Clutching flowers, American mothers visit detained US hikers in Iran
Shane Bauer, Sarah Shourd, and Josh Fattal were briefly let out of Evin prison to visit their mothers in a Tehran hotel. The mothers want to bring their children home, but Iran may be waiting for a prisoner swap with the US.
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No indication of an imminent release
Iranian officials have given no indication that the three detainees will be released.Skip to next paragraph
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On Wednesday, Iran’s Minister of Interior Heydar Moslehi said the mothers were granted week-long visas because Iran “acted in accordance with Islamic teachings and in a humanitarian way.” But he also renewed espionage charges, saying on Wednesday the three were “spies” who had entered Iran “illegally.”
In recent months, Iranian officials have said they have “compelling evidence” that the three Americans were “cooperating with intelligence services” – accusations denied by the families and the US government.
An Iranian lawyer representing the Americans said “anything is possible” to resolve the issue. “It doesn’t have the feel of a normal court case,” Masoud Shafii said, according to the Associated Press.
Speculation Iran seeks prisoner swap
During the press conference, the American detainees said they have not been formally charged. Iranian officials – including President Mahmoud Ahmadinejad – have repeatedly linked the three Americans to the fate of 11 Iranian nationals that they say are “illegally” held in the US.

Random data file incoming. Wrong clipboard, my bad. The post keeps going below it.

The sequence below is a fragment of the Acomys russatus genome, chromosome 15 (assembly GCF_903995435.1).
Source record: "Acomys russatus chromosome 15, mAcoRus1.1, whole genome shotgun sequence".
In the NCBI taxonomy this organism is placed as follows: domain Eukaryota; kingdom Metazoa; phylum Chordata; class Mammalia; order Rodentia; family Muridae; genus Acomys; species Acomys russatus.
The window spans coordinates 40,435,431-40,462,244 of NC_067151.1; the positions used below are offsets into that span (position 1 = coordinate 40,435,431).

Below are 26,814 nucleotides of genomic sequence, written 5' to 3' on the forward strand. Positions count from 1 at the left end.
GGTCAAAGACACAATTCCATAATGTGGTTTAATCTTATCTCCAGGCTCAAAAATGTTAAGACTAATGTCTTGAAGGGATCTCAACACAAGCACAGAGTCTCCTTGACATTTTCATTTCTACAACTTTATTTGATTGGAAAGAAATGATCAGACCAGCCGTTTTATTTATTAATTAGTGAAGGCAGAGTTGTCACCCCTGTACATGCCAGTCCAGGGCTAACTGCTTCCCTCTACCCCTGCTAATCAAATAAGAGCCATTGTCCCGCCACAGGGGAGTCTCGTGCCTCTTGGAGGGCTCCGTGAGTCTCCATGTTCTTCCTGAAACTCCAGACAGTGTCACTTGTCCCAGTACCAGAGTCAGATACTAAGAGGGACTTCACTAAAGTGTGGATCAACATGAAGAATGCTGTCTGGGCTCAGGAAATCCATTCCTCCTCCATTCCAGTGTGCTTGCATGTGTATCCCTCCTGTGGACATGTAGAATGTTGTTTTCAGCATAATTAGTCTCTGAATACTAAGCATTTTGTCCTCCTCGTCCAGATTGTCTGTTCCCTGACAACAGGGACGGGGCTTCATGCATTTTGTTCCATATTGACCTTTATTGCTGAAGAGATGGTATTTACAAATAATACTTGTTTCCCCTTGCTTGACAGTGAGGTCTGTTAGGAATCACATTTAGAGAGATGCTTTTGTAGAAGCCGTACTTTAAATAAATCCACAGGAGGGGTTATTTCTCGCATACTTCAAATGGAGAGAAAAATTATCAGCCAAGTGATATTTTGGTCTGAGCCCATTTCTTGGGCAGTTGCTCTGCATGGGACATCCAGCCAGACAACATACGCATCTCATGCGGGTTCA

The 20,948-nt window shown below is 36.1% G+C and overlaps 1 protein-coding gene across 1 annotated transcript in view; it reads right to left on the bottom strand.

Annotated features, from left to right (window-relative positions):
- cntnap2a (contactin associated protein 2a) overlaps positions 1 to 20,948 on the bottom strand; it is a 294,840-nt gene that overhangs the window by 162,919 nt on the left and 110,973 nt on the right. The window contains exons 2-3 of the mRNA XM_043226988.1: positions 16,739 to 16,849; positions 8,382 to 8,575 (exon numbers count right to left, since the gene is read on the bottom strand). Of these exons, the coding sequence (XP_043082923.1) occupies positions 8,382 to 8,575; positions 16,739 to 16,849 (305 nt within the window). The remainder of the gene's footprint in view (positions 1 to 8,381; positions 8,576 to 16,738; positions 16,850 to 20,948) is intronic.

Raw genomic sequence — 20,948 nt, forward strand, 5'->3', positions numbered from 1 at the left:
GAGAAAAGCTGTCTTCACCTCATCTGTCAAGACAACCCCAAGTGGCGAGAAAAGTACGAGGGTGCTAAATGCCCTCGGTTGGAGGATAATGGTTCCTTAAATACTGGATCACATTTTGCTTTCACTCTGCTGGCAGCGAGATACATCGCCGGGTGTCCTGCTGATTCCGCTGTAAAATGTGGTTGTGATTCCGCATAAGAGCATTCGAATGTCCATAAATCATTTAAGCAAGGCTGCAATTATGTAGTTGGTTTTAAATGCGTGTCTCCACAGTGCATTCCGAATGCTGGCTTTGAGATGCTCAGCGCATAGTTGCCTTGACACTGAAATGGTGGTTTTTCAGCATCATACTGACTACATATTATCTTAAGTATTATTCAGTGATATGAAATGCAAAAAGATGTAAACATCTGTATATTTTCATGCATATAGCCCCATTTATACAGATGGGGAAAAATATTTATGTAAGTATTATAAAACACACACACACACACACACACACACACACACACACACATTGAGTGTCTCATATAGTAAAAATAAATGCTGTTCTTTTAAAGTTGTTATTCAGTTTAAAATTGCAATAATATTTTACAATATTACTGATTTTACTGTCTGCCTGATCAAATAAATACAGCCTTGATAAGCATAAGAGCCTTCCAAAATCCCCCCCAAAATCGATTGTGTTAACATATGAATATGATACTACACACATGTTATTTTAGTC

Iran’s state-run English-language PressTV reported Iran’s intelligence chief saying on Wednesday that “unlike the Iranians in American custody, the three detained Americans are being treated well and humanely.”
The frequent linkage has led to speculation that Iran is pursuing an exchange, not unlike one that Iran requested for young French woman Clotilde Reiss, who was teaching French in Isfahan and then arrested on spying charges during post-election protests last summer.
France suspected of recent prisoner exchange deal
Last December, French Foreign Minister Bernard Kouchner ruled out a “swap” of Ms. Reiss for Ali Vakili Rad, an Iranian agent who murdered Iran’s former prime minister, Shahpour Bakhtiar, in Paris in 1991.
“What does he want?” Mr. Kouchner was reported as saying five months ago. “He wants to make us swap Clotilde Reiss for Vakili Rad, that’s to say the assassin of Shahpour Bakhtiar. It’s out of the question.”